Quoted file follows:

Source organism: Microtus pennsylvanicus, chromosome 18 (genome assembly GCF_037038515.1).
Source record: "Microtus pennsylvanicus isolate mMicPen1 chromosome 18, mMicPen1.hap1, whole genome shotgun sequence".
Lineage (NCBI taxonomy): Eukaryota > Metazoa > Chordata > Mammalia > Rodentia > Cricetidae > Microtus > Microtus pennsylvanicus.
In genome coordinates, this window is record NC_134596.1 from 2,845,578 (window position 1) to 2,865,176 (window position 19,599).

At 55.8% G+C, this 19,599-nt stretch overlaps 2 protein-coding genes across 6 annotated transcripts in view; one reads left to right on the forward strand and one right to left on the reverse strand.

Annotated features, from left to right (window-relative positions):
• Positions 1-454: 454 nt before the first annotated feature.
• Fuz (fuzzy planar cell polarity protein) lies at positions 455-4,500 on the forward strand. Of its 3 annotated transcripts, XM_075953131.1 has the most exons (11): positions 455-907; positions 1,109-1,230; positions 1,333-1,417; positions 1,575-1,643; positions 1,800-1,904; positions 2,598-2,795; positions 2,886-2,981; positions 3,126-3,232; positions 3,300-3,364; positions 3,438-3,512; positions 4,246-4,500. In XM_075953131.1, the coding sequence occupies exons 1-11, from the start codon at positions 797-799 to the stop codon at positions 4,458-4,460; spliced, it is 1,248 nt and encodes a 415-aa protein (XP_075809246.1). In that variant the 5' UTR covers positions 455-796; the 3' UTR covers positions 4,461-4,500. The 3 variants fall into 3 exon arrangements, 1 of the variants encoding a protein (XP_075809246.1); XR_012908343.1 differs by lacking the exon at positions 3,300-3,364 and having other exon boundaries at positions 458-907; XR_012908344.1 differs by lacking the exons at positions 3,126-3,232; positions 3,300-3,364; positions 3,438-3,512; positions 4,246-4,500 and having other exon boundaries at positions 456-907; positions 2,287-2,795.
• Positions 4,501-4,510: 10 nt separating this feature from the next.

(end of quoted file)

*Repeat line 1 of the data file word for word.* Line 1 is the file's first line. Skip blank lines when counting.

Source organism: Microtus pennsylvanicus, chromosome 18 (genome assembly GCF_037038515.1).